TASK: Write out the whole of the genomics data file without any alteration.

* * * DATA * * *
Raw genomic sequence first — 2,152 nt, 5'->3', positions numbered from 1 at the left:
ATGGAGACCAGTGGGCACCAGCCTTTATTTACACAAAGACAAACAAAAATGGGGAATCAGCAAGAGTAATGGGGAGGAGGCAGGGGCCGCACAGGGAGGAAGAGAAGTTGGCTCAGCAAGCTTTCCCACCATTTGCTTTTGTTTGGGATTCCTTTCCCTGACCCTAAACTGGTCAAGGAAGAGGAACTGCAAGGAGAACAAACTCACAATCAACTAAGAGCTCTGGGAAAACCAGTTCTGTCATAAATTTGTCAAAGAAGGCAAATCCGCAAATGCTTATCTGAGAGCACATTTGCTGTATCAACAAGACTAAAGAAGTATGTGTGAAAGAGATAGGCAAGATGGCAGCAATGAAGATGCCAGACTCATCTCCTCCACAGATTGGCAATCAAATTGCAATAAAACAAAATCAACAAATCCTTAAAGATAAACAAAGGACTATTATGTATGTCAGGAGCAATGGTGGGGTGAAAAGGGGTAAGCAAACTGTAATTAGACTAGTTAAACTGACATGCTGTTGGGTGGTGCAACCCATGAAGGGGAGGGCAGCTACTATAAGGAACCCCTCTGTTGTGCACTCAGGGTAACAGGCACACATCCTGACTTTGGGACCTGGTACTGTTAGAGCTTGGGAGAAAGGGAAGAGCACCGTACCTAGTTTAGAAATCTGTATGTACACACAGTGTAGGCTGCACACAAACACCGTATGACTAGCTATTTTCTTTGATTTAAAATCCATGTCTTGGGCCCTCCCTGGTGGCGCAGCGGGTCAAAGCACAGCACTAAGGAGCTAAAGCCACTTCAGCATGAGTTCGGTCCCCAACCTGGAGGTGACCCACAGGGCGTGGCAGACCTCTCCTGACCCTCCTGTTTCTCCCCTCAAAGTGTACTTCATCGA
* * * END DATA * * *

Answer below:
Raw genomic sequence first — 2,152 nt, 5'->3', positions numbered from 1 at the left:
ATGGAGACCAGTGGGCACCAGCCTTTATTTACACAAAGACAAACAAAAATGGGGAATCAGCAAGAGTAATGGGGAGGAGGCAGGGGCCGCACAGGGAGGAAGAGAAGTTGGCTCAGCAAGCTTTCCCACCATTTGCTTTTGTTTGGGATTCCTTTCCCTGACCCTAAACTGGTCAAGGAAGAGGAACTGCAAGGAGAACAAACTCACAATCAACTAAGAGCTCTGGGAAAACCAGTTCTGTCATAAATTTGTCAAAGAAGGCAAATCCGCAAATGCTTATCTGAGAGCACATTTGCTGTATCAACAAGACTAAAGAAGTATGTGTGAAAGAGATAGGCAAGATGGCAGCAATGAAGATGCCAGACTCATCTCCTCCACAGATTGGCAATCAAATTGCAATAAAACAAAATCAACAAATCCTTAAAGATAAACAAAGGACTATTATGTATGTCAGGAGCAATGGTGGGGTGAAAAGGGGTAAGCAAACTGTAATTAGACTAGTTAAACTGACATGCTGTTGGGTGGTGCAACCCATGAAGGGGAGGGCAGCTACTATAAGGAACCCCTCTGTTGTGCACTCAGGGTAACAGGCACACATCCTGACTTTGGGACCTGGTACTGTTAGAGCTTGGGAGAAAGGGAAGAGCACCGTACCTAGTTTAGAAATCTGTATGTACACACAGTGTAGGCTGCACACAAACACCGTATGACTAGCTATTTTCTTTGATTTAAAATCCATGTCTTGGGCCCTCCCTGGTGGCGCAGCGGGTCAAAGCACAGCACTAAGGAGCTAAAGCCACTTCAGCATGAGTTCGGTCCCCAACCTGGAGGTGACCCACAGGGCGTGGCAGACCTCTCCTGACCCTCCTGTTTCTCCCCTCAAAGTGTACTTCATCGA